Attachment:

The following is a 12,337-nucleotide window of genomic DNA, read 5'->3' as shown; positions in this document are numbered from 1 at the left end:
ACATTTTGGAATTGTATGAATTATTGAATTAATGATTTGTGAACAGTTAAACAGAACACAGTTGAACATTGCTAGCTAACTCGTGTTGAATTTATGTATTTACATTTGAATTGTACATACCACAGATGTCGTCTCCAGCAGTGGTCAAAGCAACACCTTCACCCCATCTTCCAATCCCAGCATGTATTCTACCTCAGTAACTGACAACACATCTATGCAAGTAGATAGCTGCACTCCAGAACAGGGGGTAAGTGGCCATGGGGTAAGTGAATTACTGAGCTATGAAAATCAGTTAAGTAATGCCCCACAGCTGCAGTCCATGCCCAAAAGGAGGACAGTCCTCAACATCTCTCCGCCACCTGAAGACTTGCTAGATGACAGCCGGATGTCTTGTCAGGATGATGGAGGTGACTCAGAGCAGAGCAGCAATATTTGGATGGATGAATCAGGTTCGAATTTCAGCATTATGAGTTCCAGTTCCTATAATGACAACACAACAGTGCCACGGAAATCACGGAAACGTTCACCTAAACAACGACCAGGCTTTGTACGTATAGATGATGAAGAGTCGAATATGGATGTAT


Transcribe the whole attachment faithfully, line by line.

The following is a 12,337-nucleotide window of genomic DNA, read 5'->3' as shown; positions in this document are numbered from 1 at the left end:
ACATTTTGGAATTGTATGAATTATTGAATTAATGATTTGTGAACAGTTAAACAGAACACAGTTGAACATTGCTAGCTAACTCGTGTTGAATTTATGTATTTACATTTGAATTGTACATACCACAGATGTCGTCTCCAGCAGTGGTCAAAGCAACACCTTCACCCCATCTTCCAATCCCAGCATGTATTCTACCTCAGTAACTGACAACACATCTATGCAAGTAGATAGCTGCACTCCAGAACAGGGGGTAAGTGGCCATGGGGTAAGTGAATTACTGAGCTATGAAAATCAGTTAAGTAATGCCCCACAGCTGCAGTCCATGCCCAAAAGGAGGACAGTCCTCAACATCTCTCCGCCACCTGAAGACTTGCTAGATGACAGCCGGATGTCTTGTCAGGATGATGGAGGTGACTCAGAGCAGAGCAGCAATATTTGGATGGATGAATCAGGTTCGAATTTCAGCATTATGAGTTCCAGTTCCTATAATGACAACACAACAGTGCCACGGAAATCACGGAAACGTTCACCTAAACAACGACCAGGCTTTGTACGTATAGATGATGAAGAGTCGAATATGGATGTAT